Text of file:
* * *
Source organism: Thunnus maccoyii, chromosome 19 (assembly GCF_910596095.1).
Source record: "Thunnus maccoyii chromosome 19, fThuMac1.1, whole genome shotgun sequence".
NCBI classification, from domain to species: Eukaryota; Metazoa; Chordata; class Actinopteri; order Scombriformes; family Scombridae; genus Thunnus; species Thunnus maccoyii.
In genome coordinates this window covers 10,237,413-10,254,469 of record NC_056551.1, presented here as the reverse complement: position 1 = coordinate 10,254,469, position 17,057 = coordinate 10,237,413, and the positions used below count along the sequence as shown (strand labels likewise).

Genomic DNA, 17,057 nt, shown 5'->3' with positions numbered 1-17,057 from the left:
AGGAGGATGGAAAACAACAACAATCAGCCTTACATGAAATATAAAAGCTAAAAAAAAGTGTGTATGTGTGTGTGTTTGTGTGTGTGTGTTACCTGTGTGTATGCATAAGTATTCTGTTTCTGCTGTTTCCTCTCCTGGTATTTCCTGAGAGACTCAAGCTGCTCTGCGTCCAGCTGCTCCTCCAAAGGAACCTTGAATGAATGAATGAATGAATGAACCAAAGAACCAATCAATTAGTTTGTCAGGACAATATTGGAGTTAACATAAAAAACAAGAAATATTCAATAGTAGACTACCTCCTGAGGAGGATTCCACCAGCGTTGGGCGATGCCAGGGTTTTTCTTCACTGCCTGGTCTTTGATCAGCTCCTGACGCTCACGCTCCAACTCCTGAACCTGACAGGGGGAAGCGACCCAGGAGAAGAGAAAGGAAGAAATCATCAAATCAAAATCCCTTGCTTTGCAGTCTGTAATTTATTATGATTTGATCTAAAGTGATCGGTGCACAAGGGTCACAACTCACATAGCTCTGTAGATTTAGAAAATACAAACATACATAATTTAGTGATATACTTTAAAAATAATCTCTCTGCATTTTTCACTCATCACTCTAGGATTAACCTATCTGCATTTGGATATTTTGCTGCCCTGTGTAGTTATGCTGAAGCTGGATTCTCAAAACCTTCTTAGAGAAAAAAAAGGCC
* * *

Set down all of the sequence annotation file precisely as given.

Source organism: Thunnus maccoyii, chromosome 19 (assembly GCF_910596095.1).
Source record: "Thunnus maccoyii chromosome 19, fThuMac1.1, whole genome shotgun sequence".
NCBI classification, from domain to species: Eukaryota; Metazoa; Chordata; class Actinopteri; order Scombriformes; family Scombridae; genus Thunnus; species Thunnus maccoyii.
In genome coordinates this window covers 10,237,413-10,254,469 of record NC_056551.1, presented here as the reverse complement: position 1 = coordinate 10,254,469, position 17,057 = coordinate 10,237,413, and the positions used below count along the sequence as shown (strand labels likewise).

Genomic DNA, 17,057 nt, shown 5'->3' with positions numbered 1-17,057 from the left:
AGGAGGATGGAAAACAACAACAATCAGCCTTACATGAAATATAAAAGCTAAAAAAAAGTGTGTATGTGTGTGTGTTTGTGTGTGTGTGTTACCTGTGTGTATGCATAAGTATTCTGTTTCTGCTGTTTCCTCTCCTGGTATTTCCTGAGAGACTCAAGCTGCTCTGCGTCCAGCTGCTCCTCCAAAGGAACCTTGAATGAATGAATGAATGAATGAACCAAAGAACCAATCAATTAGTTTGTCAGGACAATATTGGAGTTAACATAAAAAACAAGAAATATTCAATAGTAGACTACCTCCTGAGGAGGATTCCACCAGCGTTGGGCGATGCCAGGGTTTTTCTTCACTGCCTGGTCTTTGATCAGCTCCTGACGCTCACGCTCCAACTCCTGAACCTGACAGGGGGAAGCGACCCAGGAGAAGAGAAAGGAAGAAATCATCAAATCAAAATCCCTTGCTTTGCAGTCTGTAATTTATTATGATTTGATCTAAAGTGATCGGTGCACAAGGGTCACAACTCACATAGCTCTGTAGATTTAGAAAATACAAACATACATAATTTAGTGATATACTTTAAAAATAATCTCTCTGCATTTTTCACTCATCACTCTAGGATTAACCTATCTGCATTTGGATATTTTGCTGCCCTGTGTAGTTATGCTGAAGCTGGATTCTCAAAACCTTCTTAGAGAAAAAAAAGGCC